Later career

Like other conspirators, such as Johan van Banchem (who became baljuw of The Hague), Kievit was rewarded for his crime by the new regime.[6] He was first appointed Pensionary of the city of Rotterdam. After only one year in this prestigious office he was appointed advocaat-fiscaal of the Admiralty of Rotterdam. As such he supervised the collection of the customs duties (Convooien en licenten). This office apparently offered good possibilities for corrupt practices. Kievit was arrested on suspicion of embezzlement in 1686 and after a lengthy trial in which his main defense was "that everybody did it," convicted and sentenced to banishment in 1689.[7] However, his daughter Debora, who was married to a son of the governor-general of the Dutch East India Company (VOC) in Batavia, Cornelis Speelman,[8] ransomed him for 20,000 guilders, which enabled him to live out his years in Rotterdam till his death in 1692.[5]

Legacy

  • The Dutch poet and playwright Joannes Antonides van der Goes, who worked as a clerk at the Rotterdam Admiralty at the time Kievit was advocaat-fiscaal wrote a laudatory Verjaargedicht ("Birthday poem") in Kievit's honor, probably in 1678.[9]
  • The Dutch writer of humoristic works Aernout van Overbeke wrote burlesque letters Buyten gaets to among others Alida Tromp, the wife of Kievit, who himself is mentioned in these "letters".[10]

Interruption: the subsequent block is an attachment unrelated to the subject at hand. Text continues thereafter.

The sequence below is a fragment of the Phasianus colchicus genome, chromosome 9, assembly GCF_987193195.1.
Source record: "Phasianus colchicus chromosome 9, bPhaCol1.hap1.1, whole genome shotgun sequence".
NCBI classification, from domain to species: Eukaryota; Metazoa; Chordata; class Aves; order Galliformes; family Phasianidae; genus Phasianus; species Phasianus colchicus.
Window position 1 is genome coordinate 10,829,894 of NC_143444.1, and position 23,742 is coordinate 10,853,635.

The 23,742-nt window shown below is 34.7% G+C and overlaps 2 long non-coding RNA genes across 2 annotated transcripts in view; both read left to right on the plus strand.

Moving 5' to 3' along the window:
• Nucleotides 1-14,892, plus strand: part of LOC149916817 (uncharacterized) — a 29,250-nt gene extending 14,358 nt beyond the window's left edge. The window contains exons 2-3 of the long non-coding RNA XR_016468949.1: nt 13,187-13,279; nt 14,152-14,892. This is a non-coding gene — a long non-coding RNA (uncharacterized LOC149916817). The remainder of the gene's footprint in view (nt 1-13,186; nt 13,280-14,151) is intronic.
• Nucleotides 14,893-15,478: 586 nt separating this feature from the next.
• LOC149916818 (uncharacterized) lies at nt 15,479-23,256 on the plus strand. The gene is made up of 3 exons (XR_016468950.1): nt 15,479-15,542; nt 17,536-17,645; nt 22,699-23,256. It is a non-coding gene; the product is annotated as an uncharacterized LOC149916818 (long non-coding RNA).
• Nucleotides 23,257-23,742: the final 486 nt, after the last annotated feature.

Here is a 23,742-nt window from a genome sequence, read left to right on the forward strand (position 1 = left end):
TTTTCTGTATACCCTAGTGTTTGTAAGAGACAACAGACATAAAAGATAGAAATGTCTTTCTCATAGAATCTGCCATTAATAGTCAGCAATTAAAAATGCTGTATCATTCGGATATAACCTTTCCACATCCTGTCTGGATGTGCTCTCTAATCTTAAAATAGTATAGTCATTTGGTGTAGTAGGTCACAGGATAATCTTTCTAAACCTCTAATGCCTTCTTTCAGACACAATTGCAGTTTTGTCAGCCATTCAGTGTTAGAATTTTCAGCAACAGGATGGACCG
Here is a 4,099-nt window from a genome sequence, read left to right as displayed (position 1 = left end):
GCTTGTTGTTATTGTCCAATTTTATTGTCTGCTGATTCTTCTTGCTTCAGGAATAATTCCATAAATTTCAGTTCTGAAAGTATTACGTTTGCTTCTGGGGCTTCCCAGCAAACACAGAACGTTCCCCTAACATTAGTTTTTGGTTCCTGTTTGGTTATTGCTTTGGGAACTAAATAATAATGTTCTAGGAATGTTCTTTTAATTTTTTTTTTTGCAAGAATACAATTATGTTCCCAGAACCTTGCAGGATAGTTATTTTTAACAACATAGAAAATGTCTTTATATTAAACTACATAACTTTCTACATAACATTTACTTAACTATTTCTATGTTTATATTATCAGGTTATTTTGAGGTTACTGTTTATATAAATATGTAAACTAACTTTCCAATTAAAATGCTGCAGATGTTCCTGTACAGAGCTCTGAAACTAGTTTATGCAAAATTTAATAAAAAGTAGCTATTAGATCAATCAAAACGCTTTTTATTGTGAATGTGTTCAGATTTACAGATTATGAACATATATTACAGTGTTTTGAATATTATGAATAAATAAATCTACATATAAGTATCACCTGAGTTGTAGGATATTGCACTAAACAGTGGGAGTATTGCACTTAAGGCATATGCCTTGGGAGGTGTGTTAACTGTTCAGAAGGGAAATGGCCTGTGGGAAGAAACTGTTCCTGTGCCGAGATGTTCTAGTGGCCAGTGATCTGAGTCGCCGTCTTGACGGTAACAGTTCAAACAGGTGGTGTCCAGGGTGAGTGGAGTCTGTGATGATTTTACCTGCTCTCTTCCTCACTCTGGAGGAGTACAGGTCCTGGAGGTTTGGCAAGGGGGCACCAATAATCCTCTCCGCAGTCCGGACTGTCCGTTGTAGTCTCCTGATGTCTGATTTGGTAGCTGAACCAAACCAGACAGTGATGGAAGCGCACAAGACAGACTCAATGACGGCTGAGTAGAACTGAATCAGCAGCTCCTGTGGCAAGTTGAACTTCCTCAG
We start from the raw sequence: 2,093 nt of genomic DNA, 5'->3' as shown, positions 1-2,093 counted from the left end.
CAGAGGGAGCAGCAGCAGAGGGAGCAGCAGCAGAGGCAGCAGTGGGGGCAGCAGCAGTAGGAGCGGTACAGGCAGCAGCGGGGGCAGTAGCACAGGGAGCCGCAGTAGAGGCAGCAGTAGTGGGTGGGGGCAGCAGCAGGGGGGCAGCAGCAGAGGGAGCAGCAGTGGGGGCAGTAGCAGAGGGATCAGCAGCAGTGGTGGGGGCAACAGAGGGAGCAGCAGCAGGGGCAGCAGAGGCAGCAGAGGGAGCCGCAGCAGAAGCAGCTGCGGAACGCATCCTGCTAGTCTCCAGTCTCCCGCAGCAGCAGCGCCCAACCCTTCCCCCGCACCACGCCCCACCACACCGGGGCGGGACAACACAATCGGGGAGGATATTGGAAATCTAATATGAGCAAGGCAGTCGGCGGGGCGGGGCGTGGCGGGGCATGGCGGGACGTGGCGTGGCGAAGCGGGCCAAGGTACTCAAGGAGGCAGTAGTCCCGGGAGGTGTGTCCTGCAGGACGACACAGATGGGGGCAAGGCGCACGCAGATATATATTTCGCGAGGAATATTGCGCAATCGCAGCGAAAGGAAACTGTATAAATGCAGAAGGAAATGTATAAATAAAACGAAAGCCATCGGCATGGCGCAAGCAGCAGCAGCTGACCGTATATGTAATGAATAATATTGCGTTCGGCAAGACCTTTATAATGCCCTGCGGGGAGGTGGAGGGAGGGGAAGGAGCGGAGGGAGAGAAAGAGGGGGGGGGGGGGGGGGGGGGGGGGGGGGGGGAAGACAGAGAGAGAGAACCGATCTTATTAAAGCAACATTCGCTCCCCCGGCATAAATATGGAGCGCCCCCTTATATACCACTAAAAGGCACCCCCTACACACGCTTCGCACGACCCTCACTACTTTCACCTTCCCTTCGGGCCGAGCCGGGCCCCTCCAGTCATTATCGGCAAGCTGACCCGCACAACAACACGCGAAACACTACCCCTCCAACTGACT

References

  1. ^ a b Van der Aa, p. 52
  2. ^ Digital Family Tree Rotterdam [1] under "Johannes Kievit" and "Alijda Tromp" in marriage register
  3. ^ According to historian Bilderdijk, the father of one of the attempted assassins of De Witt in June 1672, Van der Graef, one of the judges in the trial of Buat, had to recuse himself, which may have skewed the vote in favor of conviction; Bilderijk, W. and Tydeman, H.W. (1836) Geschiedenis des Vaderlands, p. 282
  4. ^ Bilderdijk and Tydeman, op. cit, ppp. 169-171, 271
  5. ^ a b Van der Aa, p. 53
  6. ^ Rowen, H.H. (1986) John de Witt:Statesman of the "true freedom" , Cambridge University Press ISBN 0-521-52708-2, p. 222
  7. ^ Roever, N. de (1891) Oud Holland, p. 29
  8. ^ Taxandria: tijdschrift voor noordbrabantsche geschiedenis en volkskunde, vol. V (1898), pp. 265-266
  9. ^ Joannes Antonides van der Goes, ed. by Bilderdijk, W. (1827) Gedichten, pp. 276-277
  10. ^ Aernout van Overbeke, ed. by Marijke Barend-van Haeften, Arie-Jan Gelderblom (1998) Buyten gaets. Twee burleske reisbrieven van Aernout van Overbeke, 1998 Uitgeverij Verloren, ISBN 90-6550-153-3, pp. 24-26

Sources

  • (Dutch) Entry "Kievit, Johan" in: Aa, A.J. van der, et al. (1862) Biografisch Woordenboek der Nederlanden bevattende levensbeschrijvingen van zoodanige personen, die zich op eenigerlei wijze in ons Vaderland hebben vermaard gemaakt. Zevende deel, letter I, J en K, pp. 52–53.

External links

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References

Chart showing the number of references in each month of the diary’s entries.

1667